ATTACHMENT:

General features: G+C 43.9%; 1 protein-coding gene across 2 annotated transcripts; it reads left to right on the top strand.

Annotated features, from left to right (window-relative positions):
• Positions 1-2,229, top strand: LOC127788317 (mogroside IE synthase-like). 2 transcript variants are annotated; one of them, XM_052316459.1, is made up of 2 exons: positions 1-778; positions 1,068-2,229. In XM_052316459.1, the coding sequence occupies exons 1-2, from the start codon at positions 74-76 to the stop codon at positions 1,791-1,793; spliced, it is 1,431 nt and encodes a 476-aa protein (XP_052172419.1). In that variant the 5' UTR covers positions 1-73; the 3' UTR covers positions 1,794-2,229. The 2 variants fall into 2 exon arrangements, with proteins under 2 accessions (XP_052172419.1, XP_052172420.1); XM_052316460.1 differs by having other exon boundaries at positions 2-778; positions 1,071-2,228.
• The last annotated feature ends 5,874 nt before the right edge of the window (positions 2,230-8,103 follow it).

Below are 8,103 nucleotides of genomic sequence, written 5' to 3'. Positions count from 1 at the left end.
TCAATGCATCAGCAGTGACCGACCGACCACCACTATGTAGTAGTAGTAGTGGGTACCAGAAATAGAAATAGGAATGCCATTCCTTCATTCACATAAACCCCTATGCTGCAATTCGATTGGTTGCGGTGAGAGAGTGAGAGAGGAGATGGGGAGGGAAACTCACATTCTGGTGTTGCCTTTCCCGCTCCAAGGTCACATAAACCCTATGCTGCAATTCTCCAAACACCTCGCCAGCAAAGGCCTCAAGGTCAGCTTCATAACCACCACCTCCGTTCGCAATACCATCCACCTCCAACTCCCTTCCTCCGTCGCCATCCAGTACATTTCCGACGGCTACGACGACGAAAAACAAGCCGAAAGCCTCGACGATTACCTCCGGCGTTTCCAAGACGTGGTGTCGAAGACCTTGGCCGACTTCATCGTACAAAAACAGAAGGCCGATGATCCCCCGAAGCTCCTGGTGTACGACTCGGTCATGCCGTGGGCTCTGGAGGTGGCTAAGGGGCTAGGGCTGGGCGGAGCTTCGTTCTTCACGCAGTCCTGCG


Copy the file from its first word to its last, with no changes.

General features: G+C 43.9%; 1 protein-coding gene across 2 annotated transcripts; it reads left to right on the top strand.

Annotated features, from left to right (window-relative positions):
• Positions 1-2,229, top strand: LOC127788317 (mogroside IE synthase-like). 2 transcript variants are annotated; one of them, XM_052316459.1, is made up of 2 exons: positions 1-778; positions 1,068-2,229. In XM_052316459.1, the coding sequence occupies exons 1-2, from the start codon at positions 74-76 to the stop codon at positions 1,791-1,793; spliced, it is 1,431 nt and encodes a 476-aa protein (XP_052172419.1). In that variant the 5' UTR covers positions 1-73; the 3' UTR covers positions 1,794-2,229. The 2 variants fall into 2 exon arrangements, with proteins under 2 accessions (XP_052172419.1, XP_052172420.1); XM_052316460.1 differs by having other exon boundaries at positions 2-778; positions 1,071-2,228.
• The last annotated feature ends 5,874 nt before the right edge of the window (positions 2,230-8,103 follow it).

Below are 8,103 nucleotides of genomic sequence, written 5' to 3'. Positions count from 1 at the left end.
TCAATGCATCAGCAGTGACCGACCGACCACCACTATGTAGTAGTAGTAGTGGGTACCAGAAATAGAAATAGGAATGCCATTCCTTCATTCACATAAACCCCTATGCTGCAATTCGATTGGTTGCGGTGAGAGAGTGAGAGAGGAGATGGGGAGGGAAACTCACATTCTGGTGTTGCCTTTCCCGCTCCAAGGTCACATAAACCCTATGCTGCAATTCTCCAAACACCTCGCCAGCAAAGGCCTCAAGGTCAGCTTCATAACCACCACCTCCGTTCGCAATACCATCCACCTCCAACTCCCTTCCTCCGTCGCCATCCAGTACATTTCCGACGGCTACGACGACGAAAAACAAGCCGAAAGCCTCGACGATTACCTCCGGCGTTTCCAAGACGTGGTGTCGAAGACCTTGGCCGACTTCATCGTACAAAAACAGAAGGCCGATGATCCCCCGAAGCTCCTGGTGTACGACTCGGTCATGCCGTGGGCTCTGGAGGTGGCTAAGGGGCTAGGGCTGGGCGGAGCTTCGTTCTTCACGCAGTCCTGCG